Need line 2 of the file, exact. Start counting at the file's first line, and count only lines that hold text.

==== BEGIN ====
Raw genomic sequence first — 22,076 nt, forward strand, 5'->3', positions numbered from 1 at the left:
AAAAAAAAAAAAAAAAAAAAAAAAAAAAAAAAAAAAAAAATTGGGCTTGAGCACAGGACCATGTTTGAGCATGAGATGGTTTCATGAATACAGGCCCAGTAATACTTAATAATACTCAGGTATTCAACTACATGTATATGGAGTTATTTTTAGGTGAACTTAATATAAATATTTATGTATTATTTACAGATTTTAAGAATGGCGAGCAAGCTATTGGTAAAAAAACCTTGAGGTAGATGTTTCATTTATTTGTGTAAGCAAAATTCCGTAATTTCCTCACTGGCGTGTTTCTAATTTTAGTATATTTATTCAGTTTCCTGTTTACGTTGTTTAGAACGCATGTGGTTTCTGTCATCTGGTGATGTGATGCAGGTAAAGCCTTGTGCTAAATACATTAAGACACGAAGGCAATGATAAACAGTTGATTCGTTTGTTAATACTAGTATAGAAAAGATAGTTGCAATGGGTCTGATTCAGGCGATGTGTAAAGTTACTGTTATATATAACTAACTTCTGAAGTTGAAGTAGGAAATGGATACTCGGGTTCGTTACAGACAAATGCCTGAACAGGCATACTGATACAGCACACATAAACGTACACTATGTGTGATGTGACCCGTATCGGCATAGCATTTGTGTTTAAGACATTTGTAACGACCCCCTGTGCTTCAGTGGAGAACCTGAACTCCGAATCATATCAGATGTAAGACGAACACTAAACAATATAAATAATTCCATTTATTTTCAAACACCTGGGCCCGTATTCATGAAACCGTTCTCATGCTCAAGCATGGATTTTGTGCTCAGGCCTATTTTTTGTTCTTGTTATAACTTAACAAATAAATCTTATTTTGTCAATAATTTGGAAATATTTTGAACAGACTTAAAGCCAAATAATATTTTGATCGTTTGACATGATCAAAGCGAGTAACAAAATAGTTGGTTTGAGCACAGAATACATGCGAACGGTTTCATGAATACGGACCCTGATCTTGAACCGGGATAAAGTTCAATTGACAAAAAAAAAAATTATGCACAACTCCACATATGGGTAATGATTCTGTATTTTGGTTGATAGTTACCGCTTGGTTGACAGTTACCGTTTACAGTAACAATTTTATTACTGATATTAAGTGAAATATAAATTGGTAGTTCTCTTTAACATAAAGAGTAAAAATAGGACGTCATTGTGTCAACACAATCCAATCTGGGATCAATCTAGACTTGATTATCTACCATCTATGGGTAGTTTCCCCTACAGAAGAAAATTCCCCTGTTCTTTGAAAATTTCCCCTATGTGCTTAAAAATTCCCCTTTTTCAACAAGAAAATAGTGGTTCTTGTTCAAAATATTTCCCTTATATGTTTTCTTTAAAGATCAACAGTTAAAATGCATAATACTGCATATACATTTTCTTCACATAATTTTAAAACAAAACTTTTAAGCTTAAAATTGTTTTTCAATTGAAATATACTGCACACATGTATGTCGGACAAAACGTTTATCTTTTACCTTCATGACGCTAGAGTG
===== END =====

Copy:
AAAAAAAAAAAAAAAAAAAAAAAAAAAAAAAAAAAAAAAATTGGGCTTGAGCACAGGACCATGTTTGAGCATGAGATGGTTTCATGAATACAGGCCCAGTAATACTTAATAATACTCAGGTATTCAACTACATGTATATGGAGTTATTTTTAGGTGAACTTAATATAAATATTTATGTATTATTTACAGATTTTAAGAATGGCGAGCAAGCTATTGGTAAAAAAACCTTGAGGTAGATGTTTCATTTATTTGTGTAAGCAAAATTCCGTAATTTCCTCACTGGCGTGTTTCTAATTTTAGTATATTTATTCAGTTTCCTGTTTACGTTGTTTAGAACGCATGTGGTTTCTGTCATCTGGTGATGTGATGCAGGTAAAGCCTTGTGCTAAATACATTAAGACACGAAGGCAATGATAAACAGTTGATTCGTTTGTTAATACTAGTATAGAAAAGATAGTTGCAATGGGTCTGATTCAGGCGATGTGTAAAGTTACTGTTATATATAACTAACTTCTGAAGTTGAAGTAGGAAATGGATACTCGGGTTCGTTACAGACAAATGCCTGAACAGGCATACTGATACAGCACACATAAACGTACACTATGTGTGATGTGACCCGTATCGGCATAGCATTTGTGTTTAAGACATTTGTAACGACCCCCTGTGCTTCAGTGGAGAACCTGAACTCCGAATCATATCAGATGTAAGACGAACACTAAACAATATAAATAATTCCATTTATTTTCAAACACCTGGGCCCGTATTCATGAAACCGTTCTCATGCTCAAGCATGGATTTTGTGCTCAGGCCTATTTTTTGTTCTTGTTATAACTTAACAAATAAATCTTATTTTGTCAATAATTTGGAAATATTTTGAACAGACTTAAAGCCAAATAATATTTTGATCGTTTGACATGATCAAAGCGAGTAACAAAATAGTTGGTTTGAGCACAGAATACATGCGAACGGTTTCATGAATACGGACCCTGATCTTGAACCGGGATAAAGTTCAATTGACAAAAAAAAAAATTATGCACAACTCCACATATGGGTAATGATTCTGTATTTTGGTTGATAGTTACCGCTTGGTTGACAGTTACCGTTTACAGTAACAATTTTATTACTGATATTAAGTGAAATATAAATTGGTAGTTCTCTTTAACATAAAGAGTAAAAATAGGACGTCATTGTGTCAACACAATCCAATCTGGGATCAATCTAGACTTGATTATCTACCATCTATGGGTAGTTTCCCCTACAGAAGAAAATTCCCCTGTTCTTTGAAAATTTCCCCTATGTGCTTAAAAATTCCCCTTTTTCAACAAGAAAATAGTGGTTCTTGTTCAAAATATTTCCCTTATATGTTTTCTTTAAAGATCAACAGTTAAAATGCATAATACTGCATATACATTTTCTTCACATAATTTTAAAACAAAACTTTTAAGCTTAAAATTGTTTTTCAATTGAAATATACTGCACACATGTATGTCGGACAAAACGTTTATCTTTTACCTTCATGACGCTAGAGTG